Rambutan comes in different colors, depending on the level of ripeness. Unripe rambutans have both green shells and hair. When ripe, they will turn bright red or yellow, depending on the varieties.
When you pick rambutans at the grocery store or supermarket, go for those that have a bright red or bright yellow peel, that’s when they taste best. Their firmness and sweetness will definitely satisfy you. Avoid buying those that are brown since they may be overripe.
Unripe rambutans are often green or orange. You can buy the orange ones if you intend to store it for several days before eating.
Take a look at the beautiful color of ripe rambutan now!
When you store rambutans for a relatively long amount of time, they will start to spoil. Spoiled rambutans do not taste good. They can also cause foodborne illnesses. Read the spoilage signs below carefully. Do not eat rambutan with any of these symptoms.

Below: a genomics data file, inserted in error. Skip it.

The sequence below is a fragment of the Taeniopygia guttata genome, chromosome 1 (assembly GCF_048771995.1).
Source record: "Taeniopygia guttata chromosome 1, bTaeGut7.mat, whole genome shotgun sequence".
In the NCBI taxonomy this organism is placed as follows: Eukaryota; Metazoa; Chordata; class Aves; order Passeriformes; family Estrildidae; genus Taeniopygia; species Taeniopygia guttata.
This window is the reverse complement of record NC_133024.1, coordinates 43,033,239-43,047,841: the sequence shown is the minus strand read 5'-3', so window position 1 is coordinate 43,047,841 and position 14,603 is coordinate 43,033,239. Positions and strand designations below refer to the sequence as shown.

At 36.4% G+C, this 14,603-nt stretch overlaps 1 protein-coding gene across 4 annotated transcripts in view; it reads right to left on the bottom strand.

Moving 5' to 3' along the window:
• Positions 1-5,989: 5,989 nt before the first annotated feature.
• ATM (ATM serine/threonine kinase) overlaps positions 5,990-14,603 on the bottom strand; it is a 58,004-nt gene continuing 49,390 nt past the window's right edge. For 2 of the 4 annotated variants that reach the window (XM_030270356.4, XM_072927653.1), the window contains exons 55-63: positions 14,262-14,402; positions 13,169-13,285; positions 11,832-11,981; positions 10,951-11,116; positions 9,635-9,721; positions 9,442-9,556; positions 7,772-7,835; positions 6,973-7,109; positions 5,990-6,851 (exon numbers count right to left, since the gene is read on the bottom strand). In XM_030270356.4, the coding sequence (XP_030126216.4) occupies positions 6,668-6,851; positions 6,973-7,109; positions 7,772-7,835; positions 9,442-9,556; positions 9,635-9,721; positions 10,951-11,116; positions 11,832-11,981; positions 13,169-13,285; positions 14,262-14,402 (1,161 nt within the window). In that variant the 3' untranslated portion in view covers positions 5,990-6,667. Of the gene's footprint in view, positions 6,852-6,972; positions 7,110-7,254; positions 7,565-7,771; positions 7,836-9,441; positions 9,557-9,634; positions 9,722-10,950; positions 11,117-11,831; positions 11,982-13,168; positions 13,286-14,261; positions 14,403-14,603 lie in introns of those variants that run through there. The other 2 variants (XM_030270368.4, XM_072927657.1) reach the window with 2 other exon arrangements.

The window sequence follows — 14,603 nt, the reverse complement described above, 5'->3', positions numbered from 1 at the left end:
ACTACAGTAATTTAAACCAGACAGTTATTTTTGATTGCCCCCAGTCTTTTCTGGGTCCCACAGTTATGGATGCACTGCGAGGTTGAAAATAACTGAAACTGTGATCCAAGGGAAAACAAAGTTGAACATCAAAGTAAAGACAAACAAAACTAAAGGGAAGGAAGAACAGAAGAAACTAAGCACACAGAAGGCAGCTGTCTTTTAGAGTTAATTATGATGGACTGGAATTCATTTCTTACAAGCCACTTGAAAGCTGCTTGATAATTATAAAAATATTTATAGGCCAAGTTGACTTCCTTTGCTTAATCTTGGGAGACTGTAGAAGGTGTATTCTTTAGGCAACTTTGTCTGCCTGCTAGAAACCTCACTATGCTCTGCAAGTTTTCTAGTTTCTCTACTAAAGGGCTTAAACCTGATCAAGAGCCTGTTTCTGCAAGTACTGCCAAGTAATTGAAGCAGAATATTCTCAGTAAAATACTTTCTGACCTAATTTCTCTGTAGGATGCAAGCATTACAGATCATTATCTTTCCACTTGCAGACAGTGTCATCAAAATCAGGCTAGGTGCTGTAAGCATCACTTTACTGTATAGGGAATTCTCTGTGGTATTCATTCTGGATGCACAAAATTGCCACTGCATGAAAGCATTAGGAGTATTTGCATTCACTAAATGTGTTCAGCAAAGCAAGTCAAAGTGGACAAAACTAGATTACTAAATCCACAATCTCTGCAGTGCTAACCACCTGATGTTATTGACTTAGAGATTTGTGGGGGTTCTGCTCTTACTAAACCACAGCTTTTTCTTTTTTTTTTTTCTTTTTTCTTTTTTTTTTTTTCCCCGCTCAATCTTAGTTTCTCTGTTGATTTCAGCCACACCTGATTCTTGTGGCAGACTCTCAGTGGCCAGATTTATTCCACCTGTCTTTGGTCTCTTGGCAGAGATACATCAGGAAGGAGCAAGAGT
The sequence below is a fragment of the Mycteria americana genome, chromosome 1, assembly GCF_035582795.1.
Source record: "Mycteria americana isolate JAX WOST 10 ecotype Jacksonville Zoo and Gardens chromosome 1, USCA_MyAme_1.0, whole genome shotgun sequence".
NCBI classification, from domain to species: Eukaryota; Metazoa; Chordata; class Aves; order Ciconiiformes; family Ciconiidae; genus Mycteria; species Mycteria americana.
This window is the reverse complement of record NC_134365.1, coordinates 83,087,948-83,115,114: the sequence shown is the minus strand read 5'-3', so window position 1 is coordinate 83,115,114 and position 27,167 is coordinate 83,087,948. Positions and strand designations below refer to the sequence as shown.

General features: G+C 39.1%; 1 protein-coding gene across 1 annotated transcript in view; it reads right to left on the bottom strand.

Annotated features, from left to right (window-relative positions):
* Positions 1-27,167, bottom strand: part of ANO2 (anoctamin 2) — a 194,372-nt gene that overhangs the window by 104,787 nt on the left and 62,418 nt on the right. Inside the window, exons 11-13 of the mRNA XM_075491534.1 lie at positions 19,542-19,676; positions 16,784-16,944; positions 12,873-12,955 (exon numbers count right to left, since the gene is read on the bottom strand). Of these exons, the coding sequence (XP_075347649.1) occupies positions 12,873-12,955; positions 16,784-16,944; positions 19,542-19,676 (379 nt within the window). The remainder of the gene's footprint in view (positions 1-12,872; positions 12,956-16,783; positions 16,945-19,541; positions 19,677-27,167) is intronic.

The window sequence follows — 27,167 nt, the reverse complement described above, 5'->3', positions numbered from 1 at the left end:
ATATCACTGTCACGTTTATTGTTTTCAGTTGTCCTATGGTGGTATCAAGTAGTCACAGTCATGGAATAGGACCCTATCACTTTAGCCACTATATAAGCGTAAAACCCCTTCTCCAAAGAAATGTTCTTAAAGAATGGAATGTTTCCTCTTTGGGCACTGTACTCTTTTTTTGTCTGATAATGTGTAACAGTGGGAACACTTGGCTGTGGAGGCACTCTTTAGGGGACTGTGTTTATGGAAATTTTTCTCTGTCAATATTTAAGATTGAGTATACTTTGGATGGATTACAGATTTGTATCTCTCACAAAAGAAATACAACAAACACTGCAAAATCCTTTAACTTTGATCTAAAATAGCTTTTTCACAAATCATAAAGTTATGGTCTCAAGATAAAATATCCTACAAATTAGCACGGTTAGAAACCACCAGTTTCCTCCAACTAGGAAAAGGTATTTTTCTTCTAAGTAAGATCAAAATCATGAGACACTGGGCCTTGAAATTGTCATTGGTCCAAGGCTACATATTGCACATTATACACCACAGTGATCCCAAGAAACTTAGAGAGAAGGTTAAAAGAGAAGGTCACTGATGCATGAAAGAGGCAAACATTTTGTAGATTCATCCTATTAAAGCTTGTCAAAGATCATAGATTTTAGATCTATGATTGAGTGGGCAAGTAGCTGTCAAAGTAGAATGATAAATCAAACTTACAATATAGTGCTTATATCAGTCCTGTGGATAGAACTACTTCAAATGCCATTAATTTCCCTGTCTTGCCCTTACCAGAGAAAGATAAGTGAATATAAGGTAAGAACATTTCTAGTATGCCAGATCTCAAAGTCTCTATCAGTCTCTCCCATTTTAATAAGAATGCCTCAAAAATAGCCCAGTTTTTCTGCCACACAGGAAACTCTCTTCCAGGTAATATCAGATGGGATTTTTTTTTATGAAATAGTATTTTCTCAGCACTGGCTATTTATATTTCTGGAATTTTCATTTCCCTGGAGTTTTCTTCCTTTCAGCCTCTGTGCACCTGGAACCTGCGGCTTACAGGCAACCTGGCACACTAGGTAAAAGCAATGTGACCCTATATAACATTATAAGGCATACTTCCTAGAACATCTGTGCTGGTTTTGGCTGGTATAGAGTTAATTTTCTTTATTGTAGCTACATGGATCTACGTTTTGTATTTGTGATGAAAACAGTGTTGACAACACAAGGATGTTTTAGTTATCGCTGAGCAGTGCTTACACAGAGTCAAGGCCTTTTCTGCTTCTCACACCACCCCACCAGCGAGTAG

Rambutan peels should always have a red or deep red hue. Whenever it is darkened, wrinkled, splitted, or has some black areas, it is probably spoiled. You should toss it immediately. If the peel is fine, check the flesh. It should be white in color. The yellowish flesh is not safe to eat.
More importantly, once mold appears, get rid of it right away.
The sweet and pleasant aroma of rambutans is the feature that indicates that they are fresh. Once your rambutan lose its iconic smell and develop an alcoholic odor, it is likely to be spoiled
Fresh rambutans are firm to the touch. When you see that the whole rambutan is soft and mushy and the flesh is too juicy, it is not tasty anymore. However, it hasn’t spoiled, only its texture has been lost.
Although I don’t recommend you test rambutan by tasting it, you should know that when spoiled, rambutan has a strong sour and acidic taste. If you accidentally eat it, stop eating and throw it away.
Rambutan is not only eaten raw, it is also used to make various foods and drinks that will brighten up your day. These 4 tasty rambutan recipes will give you its taste.